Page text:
It’s possible that the court will say that Congress has not specified any ability of a provider to go to court, and the provider will be left potentially with no remedies. It’s not clear how low state Medicaid payment rates could fall, and it’s also unclear whether providers would start to sue the federal government more. If this happens, they would argue that the federal government has essentially allowed unlawful contact to take place and is failing to carry out its enforcement obligations under federal law. But getting the federal government to enforce the law is difficult because of a principle known as prosecutorial discretion. The government has a lot of discretion over whether or not to enforce a law or how to go about enforcing it. This could leave providers and beneficiaries with no real remedy in the case of substandard Medicaid payments. At a time when we have 70 million people on Medicaid, this is a real problem.
For health care providers, the results would be a disaster, particularly for hospitals that have seen extraordinary relief as a result of the Affordable Care Act.
North Carolina Board of Dental Examiners v. Federal Trade Commission
Background: The North Carolina State Board of Dental Examiners is a state agency that has the statutory authority to stop individuals from practicing dentistry without a license. The board sent cease and desist letters to several non-dentists who offered teeth-whitening services in spas and mall kiosks, which had the intended effect of banning anybody but dentists from offering these lucrative teeth-whitening services. The Federal Trade Commission (FTC) accused the board of unfair competition, and the board argued that it was exempt from antitrust laws. The U.S. Court of Appeals ruled that the board is operated by market participants — dentists elect other dentists to the board — so it is considered a private actor that is governed by federal antitrust laws. The U.S. Supreme Court agreed that the board’s actions amounted to illegal suppression of competition.
Professor Rosenbaum’s Take: This is a very interesting case, and there are people who say this is the most important case of the term because of its long-lasting consequences for medical care and health policy.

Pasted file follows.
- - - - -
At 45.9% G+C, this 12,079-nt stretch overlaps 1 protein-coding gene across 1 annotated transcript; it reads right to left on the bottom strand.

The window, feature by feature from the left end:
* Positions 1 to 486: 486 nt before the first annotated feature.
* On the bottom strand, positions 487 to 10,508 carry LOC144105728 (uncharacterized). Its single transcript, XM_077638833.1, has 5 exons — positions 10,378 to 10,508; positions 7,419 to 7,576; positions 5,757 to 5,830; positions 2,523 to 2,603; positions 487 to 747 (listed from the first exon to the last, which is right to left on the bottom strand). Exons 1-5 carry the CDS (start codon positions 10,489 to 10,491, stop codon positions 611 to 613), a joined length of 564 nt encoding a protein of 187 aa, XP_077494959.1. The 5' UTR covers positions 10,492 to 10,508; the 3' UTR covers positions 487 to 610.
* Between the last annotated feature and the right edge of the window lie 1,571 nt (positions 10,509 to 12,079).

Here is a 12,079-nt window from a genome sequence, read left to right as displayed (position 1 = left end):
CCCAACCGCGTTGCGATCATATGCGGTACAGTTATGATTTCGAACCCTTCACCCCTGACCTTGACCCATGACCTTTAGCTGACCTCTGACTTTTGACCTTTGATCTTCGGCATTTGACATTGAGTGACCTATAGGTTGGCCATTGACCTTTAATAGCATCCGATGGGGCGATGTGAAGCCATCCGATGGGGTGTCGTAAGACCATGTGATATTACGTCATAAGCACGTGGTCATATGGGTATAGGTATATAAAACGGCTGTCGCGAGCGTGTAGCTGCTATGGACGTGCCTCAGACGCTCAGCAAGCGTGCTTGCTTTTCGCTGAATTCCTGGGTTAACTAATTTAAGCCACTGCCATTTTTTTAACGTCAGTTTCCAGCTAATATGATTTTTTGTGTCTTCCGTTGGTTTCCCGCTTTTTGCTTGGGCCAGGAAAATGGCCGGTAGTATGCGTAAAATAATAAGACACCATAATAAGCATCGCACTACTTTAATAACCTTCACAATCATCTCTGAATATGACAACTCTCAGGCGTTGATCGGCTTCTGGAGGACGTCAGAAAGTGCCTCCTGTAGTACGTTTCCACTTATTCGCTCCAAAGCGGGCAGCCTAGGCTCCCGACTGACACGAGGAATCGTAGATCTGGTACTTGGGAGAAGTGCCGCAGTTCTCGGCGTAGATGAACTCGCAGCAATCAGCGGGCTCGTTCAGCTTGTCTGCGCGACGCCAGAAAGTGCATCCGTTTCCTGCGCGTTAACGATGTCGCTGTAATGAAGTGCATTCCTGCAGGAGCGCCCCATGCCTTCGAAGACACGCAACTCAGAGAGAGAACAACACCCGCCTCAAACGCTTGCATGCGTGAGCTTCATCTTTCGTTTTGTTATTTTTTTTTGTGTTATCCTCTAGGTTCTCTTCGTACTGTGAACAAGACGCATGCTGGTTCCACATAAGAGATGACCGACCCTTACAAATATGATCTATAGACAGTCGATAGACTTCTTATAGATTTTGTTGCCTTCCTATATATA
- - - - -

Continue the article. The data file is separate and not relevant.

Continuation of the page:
So, what’s the consequence for the ruling? Just because licensing boards have the ability to regulate medical practice in a state does not mean that they get to do whatever they want. They have to act in ways that clearly further the state’s interest as expressed by the state. For example, a state board introduces restrictions on hospital practices that are done in the name of quality (but didn’t get thoroughly vetted through a rulemaking process), or goes after certain hospitals for violating the board standards. Without a strong regulatory framework, a medical provider cannot assume that that board is acting with state action. So, essentially, this case sets a very high bar for public boards acting with the imprimatur of a state. If you are a state board, you better pay attention to this case and how you conduct your business. It has to be open, transparent, subject to the regulatory process and subject to the oversight process. You can’t just pick off your competitors.
A Look Ahead: Preparing for the Aftermath
While the ruling for North Carolina Board of Dental Examiners v. Federal Trade Commission has been decided, the fates of the Affordable Care Act and Medicaid reimbursement rates hang in the balance in King v. Burwell and Armstrong v. Exceptional Child Center. With the means to treat millions of people and operate thousands of health care facilities on the line, it’s vital that health care administrators understand these cases and plan for the storm ahead.